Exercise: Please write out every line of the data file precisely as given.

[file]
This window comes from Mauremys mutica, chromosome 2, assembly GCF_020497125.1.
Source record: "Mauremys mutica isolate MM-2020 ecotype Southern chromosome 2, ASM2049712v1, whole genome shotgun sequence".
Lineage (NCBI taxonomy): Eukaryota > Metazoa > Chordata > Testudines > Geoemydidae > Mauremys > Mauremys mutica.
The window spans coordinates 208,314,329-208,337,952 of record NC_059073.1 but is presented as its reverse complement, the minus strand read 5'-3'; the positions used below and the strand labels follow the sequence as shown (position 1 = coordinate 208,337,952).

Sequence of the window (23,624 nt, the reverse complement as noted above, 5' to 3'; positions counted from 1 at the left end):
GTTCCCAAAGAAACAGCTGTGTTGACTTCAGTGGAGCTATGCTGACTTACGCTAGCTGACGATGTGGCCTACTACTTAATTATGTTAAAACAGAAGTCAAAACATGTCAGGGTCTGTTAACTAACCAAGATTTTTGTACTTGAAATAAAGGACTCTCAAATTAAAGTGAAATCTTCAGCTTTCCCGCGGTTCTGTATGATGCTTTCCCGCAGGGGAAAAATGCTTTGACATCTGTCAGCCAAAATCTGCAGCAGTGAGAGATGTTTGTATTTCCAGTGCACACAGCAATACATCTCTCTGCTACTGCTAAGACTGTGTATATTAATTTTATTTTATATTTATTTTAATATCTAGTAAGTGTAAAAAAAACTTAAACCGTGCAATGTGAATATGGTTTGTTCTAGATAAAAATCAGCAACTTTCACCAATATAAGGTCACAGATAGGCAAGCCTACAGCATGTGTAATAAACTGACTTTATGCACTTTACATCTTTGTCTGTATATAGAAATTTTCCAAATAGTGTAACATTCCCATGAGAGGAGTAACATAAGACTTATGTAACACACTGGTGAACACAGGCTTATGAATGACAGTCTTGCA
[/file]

This window comes from Mauremys mutica, chromosome 2, assembly GCF_020497125.1.
Source record: "Mauremys mutica isolate MM-2020 ecotype Southern chromosome 2, ASM2049712v1, whole genome shotgun sequence".
Lineage (NCBI taxonomy): Eukaryota > Metazoa > Chordata > Testudines > Geoemydidae > Mauremys > Mauremys mutica.
The window spans coordinates 208,314,329-208,337,952 of record NC_059073.1 but is presented as its reverse complement, the minus strand read 5'-3'; the positions used below and the strand labels follow the sequence as shown (position 1 = coordinate 208,337,952).

Sequence of the window (23,624 nt, the reverse complement as noted above, 5' to 3'; positions counted from 1 at the left end):
GTTCCCAAAGAAACAGCTGTGTTGACTTCAGTGGAGCTATGCTGACTTACGCTAGCTGACGATGTGGCCTACTACTTAATTATGTTAAAACAGAAGTCAAAACATGTCAGGGTCTGTTAACTAACCAAGATTTTTGTACTTGAAATAAAGGACTCTCAAATTAAAGTGAAATCTTCAGCTTTCCCGCGGTTCTGTATGATGCTTTCCCGCAGGGGAAAAATGCTTTGACATCTGTCAGCCAAAATCTGCAGCAGTGAGAGATGTTTGTATTTCCAGTGCACACAGCAATACATCTCTCTGCTACTGCTAAGACTGTGTATATTAATTTTATTTTATATTTATTTTAATATCTAGTAAGTGTAAAAAAAACTTAAACCGTGCAATGTGAATATGGTTTGTTCTAGATAAAAATCAGCAACTTTCACCAATATAAGGTCACAGATAGGCAAGCCTACAGCATGTGTAATAAACTGACTTTATGCACTTTACATCTTTGTCTGTATATAGAAATTTTCCAAATAGTGTAACATTCCCATGAGAGGAGTAACATAAGACTTATGTAACACACTGGTGAACACAGGCTTATGAATGACAGTCTTGCA